When you are homeless and on the beach, the last thing on your mind is preschool for your kids. Partners In Development has brought learning to those without homes with Ka Pa'alana.
The Ka Pa'alana Homeless Family Education Program is the only homeless preschool program in the nation.
It operates at several shelters, public housing projects and on two beaches.
It has earned national accreditation for a program that does more than grow learners -- it grows families.
"It's so important to get the young learners ready for school, but we also prepare the families and parents for that transition to school as well," said Program Manager Daniel Goya. "So, we do a lot of parent and adult education that prepares the family for school success, not just the child."
"It was awesome. How can I explain it? You just feel welcomed," said Cheryl-Lee Kekumu. "I honestly couldn't wait to wake up to go to preschool."
Once homeless and on the beach, Kekumu entered the program with her child and she enjoyed it enough that she now works for Ka Pa'alana and is now in college getting her teaching degree.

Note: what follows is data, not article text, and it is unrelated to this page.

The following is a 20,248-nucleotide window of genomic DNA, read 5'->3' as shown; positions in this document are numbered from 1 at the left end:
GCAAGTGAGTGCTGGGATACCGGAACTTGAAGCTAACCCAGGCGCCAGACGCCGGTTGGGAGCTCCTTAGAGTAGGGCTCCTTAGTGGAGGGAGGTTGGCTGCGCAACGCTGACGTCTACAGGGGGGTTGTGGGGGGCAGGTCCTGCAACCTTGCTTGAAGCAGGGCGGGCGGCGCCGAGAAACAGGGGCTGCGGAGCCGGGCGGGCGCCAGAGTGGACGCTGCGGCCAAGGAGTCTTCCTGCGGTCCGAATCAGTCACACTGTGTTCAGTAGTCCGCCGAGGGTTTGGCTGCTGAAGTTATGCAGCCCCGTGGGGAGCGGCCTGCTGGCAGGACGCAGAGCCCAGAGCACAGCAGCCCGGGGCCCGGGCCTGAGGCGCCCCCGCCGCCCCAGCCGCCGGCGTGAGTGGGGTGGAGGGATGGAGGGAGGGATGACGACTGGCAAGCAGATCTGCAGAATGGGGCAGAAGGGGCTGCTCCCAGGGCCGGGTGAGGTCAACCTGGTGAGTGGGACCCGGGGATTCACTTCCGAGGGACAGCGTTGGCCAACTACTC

"I just made five years with Ka Pa'alana. I started as a teacher assistant and for the past two years became a teacher. I love it," said Kekumu.
She is excited with the accreditation and hopes they can reach even more families. It's a feeling of ha'aheo, or pride, throughout the program.
"There's just a lot of ha'ahelo with our families because what others of wealth may have, they have too. There are not many NAEYC accredited preschools in our state and our families are definitely proud they have one of them right here," said Kekumu.
Only about 8 percent of the preschools and early childhood programs in this country are accredited by the National Association for the Education of Young Children.